Hardware CPU Guide Part III: Choosing the Best CPU Without Breaking the Bank

This is the third and last part of the Hardware CPU Guide series. If you have missed the first two part of this series, you still can find it at the links below:

  1. Part 1: Knowing your CPU, find out the factors that affect its performance
  2. Part 2: Intel vs AMD, which is better

There is no such thing as the “best” in CPU. What may seem the best for a casual user maybe mediocre for a hardcore gamer. For a gamer, you don’t want to have a CPU that is only good enough for word processing. What you really want is one that has a great deal of power to run the latest games out there. On the other hand, you won’t want to break the bank just to get the highest-end CPU in the market. They are often very expensive and and is ways ahead of the software technology. The more important thing is how you can strike a balance between performance and price. Here are three steps to choose your CPU.

1. Determine your budget

The last thing that you want to do is to max out your credit limit to get the most expensive CPU out there. Before you even start shopping, first determine how much money are you willing to spend on the CPU. While there is always a CPU for almost every price range, you may want to set aside about $150 – $200 for a decent CPU, and more if you are getting one for your gaming PC.

2. Select the brand

Choosing either a Intel or AMD CPU is really based on one preferences. Many benchmarking reports have shown that Intel scores better than AMD in term of performance and heat generation, but it is more expensive. If you are low on budget, you may want to choose AMD CPU since it costs at only 3/4 of the price of a equivalent Intel CPU and still give you the performance you want. Gamers may want to consider getting the AMD and ATI cpu/graphics card combination.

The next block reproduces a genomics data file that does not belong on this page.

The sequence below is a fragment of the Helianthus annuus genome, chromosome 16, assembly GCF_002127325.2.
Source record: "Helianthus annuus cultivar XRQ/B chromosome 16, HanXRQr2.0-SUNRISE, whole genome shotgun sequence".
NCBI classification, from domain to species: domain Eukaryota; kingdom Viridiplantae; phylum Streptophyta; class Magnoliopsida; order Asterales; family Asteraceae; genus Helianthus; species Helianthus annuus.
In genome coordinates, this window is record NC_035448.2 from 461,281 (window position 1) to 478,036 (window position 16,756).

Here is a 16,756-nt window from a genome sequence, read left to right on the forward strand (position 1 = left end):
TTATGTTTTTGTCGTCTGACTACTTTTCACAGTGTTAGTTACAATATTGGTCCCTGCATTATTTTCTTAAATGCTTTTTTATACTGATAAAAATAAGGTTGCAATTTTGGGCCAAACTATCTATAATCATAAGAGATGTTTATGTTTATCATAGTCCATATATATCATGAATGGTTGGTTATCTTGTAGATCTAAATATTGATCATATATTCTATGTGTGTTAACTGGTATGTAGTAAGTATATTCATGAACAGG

3. Select the model

When choosing the model, focus on the number of cores, L2/L3 cache, speed, and price. Check out forums/review/benchmarking sites to see how that particular model performs. If you are upgrading the CPU for your existing system, make sure the CPU uses the same socket as the one in your motherboard.

How to Save Money When Buying A CPU?

If you don’t have $1000 to throw around on a processor, that’s fine. There are many processors of different price range and you don’t necessary have to get the most expensive one. Here are some ways to save a few bucks.

Buy the next best processor

You don’t necessary need to get the latest processors in the market. More often than that, they are expensive and the support from other hardware is also not mature yet. You can easily save quite a bit of money simply by getting the next best (or the third best) processor.


For the same specification, AMD CPUs are generally cheaper than Intel CPUs. While many benchmarking reports have shown that Intel CPUs are better, the truth is that the differences is too small for you to notice.

Our recommendations

Intel: Intel Core i7 Processor i7-930 2.80GHz 8 MB LGA1366 CPU

This Intel processor features a quad core of 2.8GHz chip and a 8MB of L3 cache and is one of the popular CPU around. It uses the LGA 1366 socket.

AMD: AMD Phenom II 1090T Black Edition Six Core Processor

If you think quad cores is powerful, wait till you have tried six cores. This most popular AMD cpu features a six-core 3.2GHz chip and a 6MB L3 cache. It uses the AM3 socket and supports DDR3 RAM.

This comes to the end of this complete guide to choose a CPU. If you have any comments, opinions, questions or even doubts, feel free to leave your comment below.


Damien Oh started writing tech articles since 2007 and has over 10 years of experience in the tech industry. He is proficient in Windows, Linux, Mac, Android and iOS, and worked as a part time WordPress Developer. He is currently the owner and Editor-in-Chief of Make Tech Easier.

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